Coming up to final exams I went on a particularly
strenuous spree. When I went in to write the examinations, my hand trembled
so I could not hold a pencil. I passed in at least three absolutely blank
books. I was, of course, soon on the carpet and the upshot was that I had to
go back for two more quarters and remain absolutely dry, if I wished to
graduate. This I did, and proved myself satisfactory to the faculty, both in
deportment and scholastically.
I conducted myself so creditably that I was able to
secure a much coveted internship in a Western City, where I spent two years.
During these two years I was kept so busy that I hardly left the hospital at
all. Consequently, I could not get into any trouble.
When these two years were up, I opened my office
downtown. Then I had some money, all the time in the world, and considerable
stomach trouble. I soon discovered that a couple of drinks would alleviate
my gastric distress, at least for a few hours at a time, so it was not at
all difficult for me to return to my former excessive indulgence.
By this time I was beginning to pay very dearly
physically, and in hope of relief voluntarily incarcerated myself at least a
dozen times in one of the local sanitariums. I was between Scylla and
Charybdis now, because if I did not drink my stomach tortured me, and if I
did, my nerves did the same thing. After three years of this, I wound up in
the local hospital where they attempted to help me, but I would get my
friends to smuggle me in a quart, or I would steal the alcohol about the
building, so that I got rapidly worse.
Finally my father had to send a doctor out from my
home town who managed to get me back there some way and I was in bed about
two months before I could venture out of the house. I stayed about town a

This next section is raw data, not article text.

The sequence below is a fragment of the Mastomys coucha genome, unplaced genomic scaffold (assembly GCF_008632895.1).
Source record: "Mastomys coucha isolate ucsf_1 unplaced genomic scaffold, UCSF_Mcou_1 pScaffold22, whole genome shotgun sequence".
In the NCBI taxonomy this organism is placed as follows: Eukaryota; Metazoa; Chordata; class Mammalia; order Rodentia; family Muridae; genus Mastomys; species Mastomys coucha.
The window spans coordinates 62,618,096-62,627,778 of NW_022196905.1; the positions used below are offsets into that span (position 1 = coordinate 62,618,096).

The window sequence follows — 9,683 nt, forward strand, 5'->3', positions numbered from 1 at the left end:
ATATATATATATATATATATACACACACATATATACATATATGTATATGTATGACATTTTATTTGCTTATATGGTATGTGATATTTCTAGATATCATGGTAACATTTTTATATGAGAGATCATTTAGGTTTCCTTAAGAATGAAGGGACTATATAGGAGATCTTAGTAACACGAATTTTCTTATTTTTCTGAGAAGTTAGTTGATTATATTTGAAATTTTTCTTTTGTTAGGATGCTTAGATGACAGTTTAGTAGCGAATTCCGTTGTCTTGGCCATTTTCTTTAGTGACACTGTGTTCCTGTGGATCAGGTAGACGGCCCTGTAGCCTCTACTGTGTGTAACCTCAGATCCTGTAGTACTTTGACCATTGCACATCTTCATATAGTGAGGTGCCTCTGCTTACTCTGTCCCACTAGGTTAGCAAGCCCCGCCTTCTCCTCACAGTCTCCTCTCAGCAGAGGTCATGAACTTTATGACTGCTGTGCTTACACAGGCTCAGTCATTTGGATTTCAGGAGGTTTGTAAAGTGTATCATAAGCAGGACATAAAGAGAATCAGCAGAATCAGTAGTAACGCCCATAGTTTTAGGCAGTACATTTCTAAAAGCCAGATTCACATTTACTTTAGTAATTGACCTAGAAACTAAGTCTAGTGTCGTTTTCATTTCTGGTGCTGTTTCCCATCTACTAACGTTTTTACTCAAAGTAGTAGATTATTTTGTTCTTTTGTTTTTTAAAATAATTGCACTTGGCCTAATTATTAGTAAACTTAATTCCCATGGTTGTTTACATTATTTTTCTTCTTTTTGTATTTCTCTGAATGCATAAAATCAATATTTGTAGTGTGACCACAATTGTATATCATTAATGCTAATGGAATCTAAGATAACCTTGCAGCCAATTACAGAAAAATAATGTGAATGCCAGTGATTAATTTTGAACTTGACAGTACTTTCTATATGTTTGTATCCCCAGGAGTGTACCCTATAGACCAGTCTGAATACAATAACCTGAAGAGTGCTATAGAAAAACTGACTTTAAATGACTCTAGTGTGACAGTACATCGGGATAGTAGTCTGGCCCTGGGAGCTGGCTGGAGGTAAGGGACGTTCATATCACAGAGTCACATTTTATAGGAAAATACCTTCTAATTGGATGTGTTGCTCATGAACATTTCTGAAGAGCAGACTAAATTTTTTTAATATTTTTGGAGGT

couple of months more and returned to resume my practice. I think I must
have been thoroughly scared by what had happened, or by the doctor, or
probably both, so that I did not touch a drink again until the country went
With the passing of the Eighteenth Amendment I felt
quite safe. I knew everyone would buy a few bottles, or cases, of liquor as
their exchequers permitted, and it would soon be gone. Therefore it would
make no great difference, even if I should do some drinking. At that time I
was not aware of the almost unlimited supply the government made it possible
for us doctors to obtain, neither had I any knowledge of the bootlegger who
soon appeared on the horizon. I drank with moderation at first, but it took
me only a relatively short time to drift back into the old habits which had
wound up so disastrously before.
During the next few years, I developed two distinct
phobias. One was the fear of not sleeping, and the other was the fear of
running out of liquor. Not being a man of means, I knew that if I did not
stay sober enough to earn money, I would run out of liquor. Most of the
time, therefore, I did not take the morning drink which I craved so badly,
but instead would fill up on large doses of sedatives to quiet the jitters,
which distressed me terribly. Occasionally, I would yield to the morning
craving, but if I did, it would be only a few hours before I would be quite
unfit for work. This would lessen my chances of smuggling some home that
evening, which in turn would mean a night of futile tossing around in bed
followed by a morning of unbearable jitters. During the subsequent fifteen
years I had sense enough never to go to the hospital if I had been drinking,
and very seldom did I receive patients. I would sometimes hide out in one of
the clubs, of which I was a member, and had the habit at times of
registering at a hotel under a fictitious name. But my friends usually found
me and I would go home if they promised that I should not be scolded.
If my wife were planning to go out in the afternoon,
I would get a large supply of liquor and smuggle it home and hide it in the
coal bin, the clothes chute, over door jambs, over beams in the cellar and
in cracks in the cellar tile. I also made use of old trunks and chests, the
old can container, and even the ash container. The water tank on the toilet
I never used, because that looked too easy. I found out later that my wife
inspected it frequently. I used to put eight or twelve ounce bottles of
alcohol in a fur lined glove and toss it onto the back airing porch when
winter days got dark enough. My bootlegger had hidden it at the back steps
where I could get it at my convenience. Sometimes I would bring it in my
pockets, but they were inspected, and that became too risky. I used also to
put it up in four ounce bottles and stick several in my stocking tops. This
worked nicely until my wife and I went to see Wallace Beery in "Tugboat